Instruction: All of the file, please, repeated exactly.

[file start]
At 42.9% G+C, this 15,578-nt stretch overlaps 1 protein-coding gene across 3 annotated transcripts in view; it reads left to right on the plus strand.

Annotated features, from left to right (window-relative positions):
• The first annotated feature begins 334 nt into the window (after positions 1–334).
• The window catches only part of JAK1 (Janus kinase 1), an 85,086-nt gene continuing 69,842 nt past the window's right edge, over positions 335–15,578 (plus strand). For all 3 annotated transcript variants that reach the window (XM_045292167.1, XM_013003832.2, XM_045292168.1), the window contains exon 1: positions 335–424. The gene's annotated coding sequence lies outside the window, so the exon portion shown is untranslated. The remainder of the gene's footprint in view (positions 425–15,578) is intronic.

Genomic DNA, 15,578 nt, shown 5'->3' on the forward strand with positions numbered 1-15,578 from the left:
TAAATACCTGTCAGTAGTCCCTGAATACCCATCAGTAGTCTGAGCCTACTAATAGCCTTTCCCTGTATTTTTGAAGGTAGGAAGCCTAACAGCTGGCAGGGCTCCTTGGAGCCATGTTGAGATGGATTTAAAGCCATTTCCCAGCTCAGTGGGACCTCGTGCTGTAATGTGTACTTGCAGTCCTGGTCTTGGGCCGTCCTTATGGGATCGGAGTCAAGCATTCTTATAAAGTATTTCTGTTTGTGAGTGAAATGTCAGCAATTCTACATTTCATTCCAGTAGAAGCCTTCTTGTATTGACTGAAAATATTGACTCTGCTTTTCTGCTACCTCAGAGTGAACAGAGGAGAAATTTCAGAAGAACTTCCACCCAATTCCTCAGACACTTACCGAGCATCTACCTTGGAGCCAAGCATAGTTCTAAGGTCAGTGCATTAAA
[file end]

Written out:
At 42.9% G+C, this 15,578-nt stretch overlaps 1 protein-coding gene across 3 annotated transcripts in view; it reads left to right on the plus strand.

Annotated features, from left to right (window-relative positions):
• The first annotated feature begins 334 nt into the window (after positions 1–334).
• The window catches only part of JAK1 (Janus kinase 1), an 85,086-nt gene continuing 69,842 nt past the window's right edge, over positions 335–15,578 (plus strand). For all 3 annotated transcript variants that reach the window (XM_045292167.1, XM_013003832.2, XM_045292168.1), the window contains exon 1: positions 335–424. The gene's annotated coding sequence lies outside the window, so the exon portion shown is untranslated. The remainder of the gene's footprint in view (positions 425–15,578) is intronic.

Genomic DNA, 15,578 nt, shown 5'->3' on the forward strand with positions numbered 1-15,578 from the left:
TAAATACCTGTCAGTAGTCCCTGAATACCCATCAGTAGTCTGAGCCTACTAATAGCCTTTCCCTGTATTTTTGAAGGTAGGAAGCCTAACAGCTGGCAGGGCTCCTTGGAGCCATGTTGAGATGGATTTAAAGCCATTTCCCAGCTCAGTGGGACCTCGTGCTGTAATGTGTACTTGCAGTCCTGGTCTTGGGCCGTCCTTATGGGATCGGAGTCAAGCATTCTTATAAAGTATTTCTGTTTGTGAGTGAAATGTCAGCAATTCTACATTTCATTCCAGTAGAAGCCTTCTTGTATTGACTGAAAATATTGACTCTGCTTTTCTGCTACCTCAGAGTGAACAGAGGAGAAATTTCAGAAGAACTTCCACCCAATTCCTCAGACACTTACCGAGCATCTACCTTGGAGCCAAGCATAGTTCTAAGGTCAGTGCATTAAA